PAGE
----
depression !!!!
MUCH TEACHING NEEDED;
  - MODIFY RISK FACTORS, LIFESTYLE
  CHANGES, WORK WITH BOTH
  FAMILY/PT

                                                   65
Lethal complications of MI that
can occur 5 to 10 days post MI:
Papillary muscle rupture
Ventricular aneurysm
Ventricular rupture




                                  66
Treatments
Low fat low cholesterol diet
Prescribed exercise program 5-7 days a
  week
Knows correct use of NTG for angina
Management of DM, HTN
Stop smoking
Medications to reduce work load or
  dilate




                                         67
Exercise

5-7 X week is goal to include stretches with
  warm-up, progressive walking program,
  light weights, stretches with cool down.
Strengthens heart muscle, reduces BP, BS,
  weight, stress, tension, appetite, LDLs.
Increases HDLs, energy and self esteem and
  improves immune system




                                               68
Principles of Exercise
Practice on regular basis
Know how to do own pulse
Strive for target heart rate
Stop if chest pain occurs
Complications: CHF & Dysrhythmias




                                    69
Nursing Diagnosis
Decreased cardiac output r/t
  Dysrhythmias
Pain r/t lack of 02 to myocardium
Anxiety r/t to feeling of doom, lack of
  understanding of medical diagnosis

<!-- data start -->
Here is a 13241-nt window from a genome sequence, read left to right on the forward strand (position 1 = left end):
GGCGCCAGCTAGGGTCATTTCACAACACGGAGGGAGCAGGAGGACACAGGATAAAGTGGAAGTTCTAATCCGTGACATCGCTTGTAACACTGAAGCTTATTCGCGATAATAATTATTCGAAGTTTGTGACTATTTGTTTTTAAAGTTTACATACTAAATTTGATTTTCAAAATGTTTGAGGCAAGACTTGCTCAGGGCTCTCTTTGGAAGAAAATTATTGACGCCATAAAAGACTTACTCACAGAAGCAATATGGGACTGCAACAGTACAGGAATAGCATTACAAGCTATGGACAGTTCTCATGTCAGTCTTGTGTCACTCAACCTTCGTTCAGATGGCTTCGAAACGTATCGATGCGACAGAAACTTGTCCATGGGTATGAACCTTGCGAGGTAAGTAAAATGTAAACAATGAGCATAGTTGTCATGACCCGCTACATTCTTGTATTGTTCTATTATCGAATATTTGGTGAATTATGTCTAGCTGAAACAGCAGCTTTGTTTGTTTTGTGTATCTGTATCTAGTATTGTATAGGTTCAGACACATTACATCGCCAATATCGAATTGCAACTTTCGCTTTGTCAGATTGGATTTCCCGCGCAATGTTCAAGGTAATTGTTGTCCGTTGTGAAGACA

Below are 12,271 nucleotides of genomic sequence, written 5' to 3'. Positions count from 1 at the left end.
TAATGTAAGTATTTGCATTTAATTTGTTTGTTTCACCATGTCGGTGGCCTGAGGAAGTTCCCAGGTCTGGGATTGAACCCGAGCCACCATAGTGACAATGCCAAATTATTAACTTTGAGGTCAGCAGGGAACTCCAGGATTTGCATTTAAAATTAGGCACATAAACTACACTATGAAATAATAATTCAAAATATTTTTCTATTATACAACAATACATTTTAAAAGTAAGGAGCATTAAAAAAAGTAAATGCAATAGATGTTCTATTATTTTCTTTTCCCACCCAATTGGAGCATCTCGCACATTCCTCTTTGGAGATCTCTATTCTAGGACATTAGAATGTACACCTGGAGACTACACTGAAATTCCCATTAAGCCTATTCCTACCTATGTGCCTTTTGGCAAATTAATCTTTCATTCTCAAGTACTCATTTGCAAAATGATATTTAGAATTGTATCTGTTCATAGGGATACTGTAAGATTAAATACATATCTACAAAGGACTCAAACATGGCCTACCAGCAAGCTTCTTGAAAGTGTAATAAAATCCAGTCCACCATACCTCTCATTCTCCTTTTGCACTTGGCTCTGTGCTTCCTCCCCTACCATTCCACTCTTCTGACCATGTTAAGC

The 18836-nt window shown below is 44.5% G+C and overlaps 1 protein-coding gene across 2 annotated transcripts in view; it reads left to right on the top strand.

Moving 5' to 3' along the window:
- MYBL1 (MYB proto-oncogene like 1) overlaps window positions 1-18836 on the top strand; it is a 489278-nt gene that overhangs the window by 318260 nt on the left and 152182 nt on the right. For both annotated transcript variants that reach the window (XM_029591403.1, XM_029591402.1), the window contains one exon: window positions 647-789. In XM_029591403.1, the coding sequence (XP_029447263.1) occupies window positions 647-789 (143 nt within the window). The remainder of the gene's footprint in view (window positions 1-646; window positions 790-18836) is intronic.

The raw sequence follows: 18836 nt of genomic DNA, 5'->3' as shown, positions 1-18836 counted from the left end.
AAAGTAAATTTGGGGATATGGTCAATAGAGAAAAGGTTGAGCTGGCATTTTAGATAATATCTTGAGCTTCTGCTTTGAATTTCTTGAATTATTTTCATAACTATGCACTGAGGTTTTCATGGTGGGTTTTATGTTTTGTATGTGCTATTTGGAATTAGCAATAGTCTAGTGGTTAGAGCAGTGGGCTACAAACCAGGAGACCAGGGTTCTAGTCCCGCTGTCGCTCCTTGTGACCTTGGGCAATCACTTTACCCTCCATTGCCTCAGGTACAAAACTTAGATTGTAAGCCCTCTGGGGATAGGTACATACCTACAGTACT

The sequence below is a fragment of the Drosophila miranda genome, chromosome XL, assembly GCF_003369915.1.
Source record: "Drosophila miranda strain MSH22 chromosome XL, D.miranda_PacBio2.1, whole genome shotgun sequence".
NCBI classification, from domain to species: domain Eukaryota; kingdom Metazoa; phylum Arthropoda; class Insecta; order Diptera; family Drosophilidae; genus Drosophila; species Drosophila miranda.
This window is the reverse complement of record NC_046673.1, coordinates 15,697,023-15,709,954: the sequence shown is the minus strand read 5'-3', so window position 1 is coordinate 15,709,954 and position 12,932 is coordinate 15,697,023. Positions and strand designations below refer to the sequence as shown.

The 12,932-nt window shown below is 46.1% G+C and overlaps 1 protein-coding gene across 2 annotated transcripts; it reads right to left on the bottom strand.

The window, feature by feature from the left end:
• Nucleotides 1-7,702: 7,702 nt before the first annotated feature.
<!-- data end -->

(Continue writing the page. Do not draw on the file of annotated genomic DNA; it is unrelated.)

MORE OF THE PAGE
70
You are asked to evaluate a 55-year old Caucasian woman who presents to the
Emergency Department with the chief complaint of chest pain for several hours.
She awoke with the discomfort at 4:00AM today, and it has been a "ten out of
ten" since then. The pain is substernal, radiates to her back, and is associated
with moderate-to-severe shortness of breath and nausea.
No previous such episodes are reported, but the patient states there is a strong
family history of cardiac disease, and that she has smoked one-half pack of
cigarettes daily for the past thirty-five years.
Other than that, she denies past medical or surgical conditions, takes only
hormone replacement therapy, and has no known drug allergies.
Social history reveals that the patient is married, has three children, and works
as an accountant.
On physical exam, the patient appears to be in mild discomfort due to chest
pain, but otherwise appears normal.
Temperature is 97.7F, pulse is 110, blood pressure is 150/100, and respirations
are 20.
Head and neck, lung, heart, and abdominal exams are normal.
An EKG is performed, which shows nonspecific T-wave changes in the lateral
leads.